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Pastor defrocked for performing son's gay wedding will appeal

The Rev. Frank Schaefer, a United Methodist clergyman convicted of breaking church law for officiating at his son's same-sex wedding, was defrocked by the church Thursday. Matt Rourke / AP

A Pennsylvania pastor said Thursday that he will appeal United Methodist Church officials’ decision to defrock him for presiding over his gay son’s wedding in Massachusetts, an act that goes against the edicts of the denomination.

Rev. Frank Schaefer of Lebanon, Pa. was already serving a 30-day suspension from the church and met with officials Thursday morning to find out whether or not he could return to practicing as a pastor.

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According to church officials, their "Book of Discipline" condemns Schaefer’s behavior, and he was told to resign by Thursday if he could not respect the rules.

Jurors who convicted him in a church trial told Schaefer he should take the month to decide if he agreed with the church’s belief that homosexuality is "incompatible with Christian teaching."

Schaefer decided not to voluntarily give up his United Methodist Church credentials because he said the Book of Discipline is discriminatory against gay people.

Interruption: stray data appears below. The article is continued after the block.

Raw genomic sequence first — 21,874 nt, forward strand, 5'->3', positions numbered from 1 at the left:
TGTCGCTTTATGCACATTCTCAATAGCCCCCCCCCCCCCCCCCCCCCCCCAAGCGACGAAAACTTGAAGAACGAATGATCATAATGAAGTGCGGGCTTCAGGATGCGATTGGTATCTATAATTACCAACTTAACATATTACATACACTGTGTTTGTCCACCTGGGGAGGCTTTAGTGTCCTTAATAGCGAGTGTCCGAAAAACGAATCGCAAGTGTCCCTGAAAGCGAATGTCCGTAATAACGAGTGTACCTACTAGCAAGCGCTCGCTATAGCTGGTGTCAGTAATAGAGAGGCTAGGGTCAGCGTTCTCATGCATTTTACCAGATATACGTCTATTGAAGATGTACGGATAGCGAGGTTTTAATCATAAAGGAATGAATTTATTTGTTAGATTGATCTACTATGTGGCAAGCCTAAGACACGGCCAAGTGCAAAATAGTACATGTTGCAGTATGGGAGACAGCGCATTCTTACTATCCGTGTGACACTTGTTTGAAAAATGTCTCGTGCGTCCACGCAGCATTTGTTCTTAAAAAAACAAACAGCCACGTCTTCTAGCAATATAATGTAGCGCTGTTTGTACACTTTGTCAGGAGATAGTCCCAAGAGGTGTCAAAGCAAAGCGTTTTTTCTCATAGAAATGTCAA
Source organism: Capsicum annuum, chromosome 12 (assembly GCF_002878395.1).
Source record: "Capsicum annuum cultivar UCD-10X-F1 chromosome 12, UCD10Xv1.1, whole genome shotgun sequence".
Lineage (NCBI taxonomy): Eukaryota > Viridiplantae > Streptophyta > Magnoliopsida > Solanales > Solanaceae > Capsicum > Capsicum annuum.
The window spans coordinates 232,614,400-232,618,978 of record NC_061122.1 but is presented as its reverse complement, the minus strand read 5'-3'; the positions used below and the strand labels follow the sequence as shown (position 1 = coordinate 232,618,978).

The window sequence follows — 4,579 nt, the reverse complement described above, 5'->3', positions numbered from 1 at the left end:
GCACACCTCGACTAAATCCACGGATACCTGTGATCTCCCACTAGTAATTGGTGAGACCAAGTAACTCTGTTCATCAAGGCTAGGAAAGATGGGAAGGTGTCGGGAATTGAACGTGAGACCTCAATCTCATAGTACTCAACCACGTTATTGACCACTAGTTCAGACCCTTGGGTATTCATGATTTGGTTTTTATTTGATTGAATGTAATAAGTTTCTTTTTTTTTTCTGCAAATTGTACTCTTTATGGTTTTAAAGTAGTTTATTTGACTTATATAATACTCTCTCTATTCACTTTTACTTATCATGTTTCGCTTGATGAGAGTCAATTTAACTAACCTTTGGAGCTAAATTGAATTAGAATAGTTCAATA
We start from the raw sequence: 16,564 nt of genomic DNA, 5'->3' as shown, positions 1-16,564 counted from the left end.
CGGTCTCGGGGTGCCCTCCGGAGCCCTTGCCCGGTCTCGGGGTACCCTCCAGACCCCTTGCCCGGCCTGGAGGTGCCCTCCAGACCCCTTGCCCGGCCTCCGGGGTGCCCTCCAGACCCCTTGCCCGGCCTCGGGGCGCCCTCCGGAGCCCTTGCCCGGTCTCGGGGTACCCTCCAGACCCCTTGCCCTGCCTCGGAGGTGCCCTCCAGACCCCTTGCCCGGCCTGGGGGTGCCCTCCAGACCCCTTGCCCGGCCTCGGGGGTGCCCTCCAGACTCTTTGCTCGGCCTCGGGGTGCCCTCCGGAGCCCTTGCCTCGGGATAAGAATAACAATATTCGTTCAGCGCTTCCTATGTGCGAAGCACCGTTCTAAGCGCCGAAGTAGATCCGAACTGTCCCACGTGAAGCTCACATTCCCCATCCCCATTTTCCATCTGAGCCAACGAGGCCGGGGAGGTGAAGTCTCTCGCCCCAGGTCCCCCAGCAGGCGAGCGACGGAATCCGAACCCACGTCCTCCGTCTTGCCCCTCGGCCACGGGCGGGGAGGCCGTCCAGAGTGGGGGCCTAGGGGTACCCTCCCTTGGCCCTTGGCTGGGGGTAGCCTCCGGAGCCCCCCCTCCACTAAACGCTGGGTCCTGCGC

After the hearing, church spokesman John Coleman announced that Schaefer had been defrocked.

In response, Schaefer said Thursday afternoon that in anticipation of the hearing, he was “hopeful that it wouldn’t come to what it came to — my defrockment.”

"Who would imagine that in a church one would be brought up on trial for loving," asked one of Schaefer’s supporters, United Methodist Rev. Bob Coombe.

"I will continue to be a voice for the LGBT community," Schaefer said Thursday. "Jesus called us to be inclusive," he added.

Schaefer said he will appeal the decision on the basis that he was suspended for the wedding he already performed, but officials decided to defrock him as a punishment for a rule that he’s expected to break in the future but has not yet breached.

The pastor, who has three gay children, said Thursday that he believes the church will be forced to evolve to more accepting practices "sooner rather than later."

"I am actively committing to having those discriminatory laws changed and banished from our Book of Discipline," Schaefer said earlier in the week. "That's the only way I can reconcile being a United Methodist at this point."

“I am upset and I’m disappointed but I’m not upset at people, or my colleagues or the church, I’m upset at the exclusionary policies that we have in place, and we must change those policies,” Schaefer said Thursday.

On Thursday, Schaefer thanked his supporters, but asked them not to act “rashly” in protest of the decision. “Whatever you do, do it in love,” he said.

The Associated Press contributed to this report.

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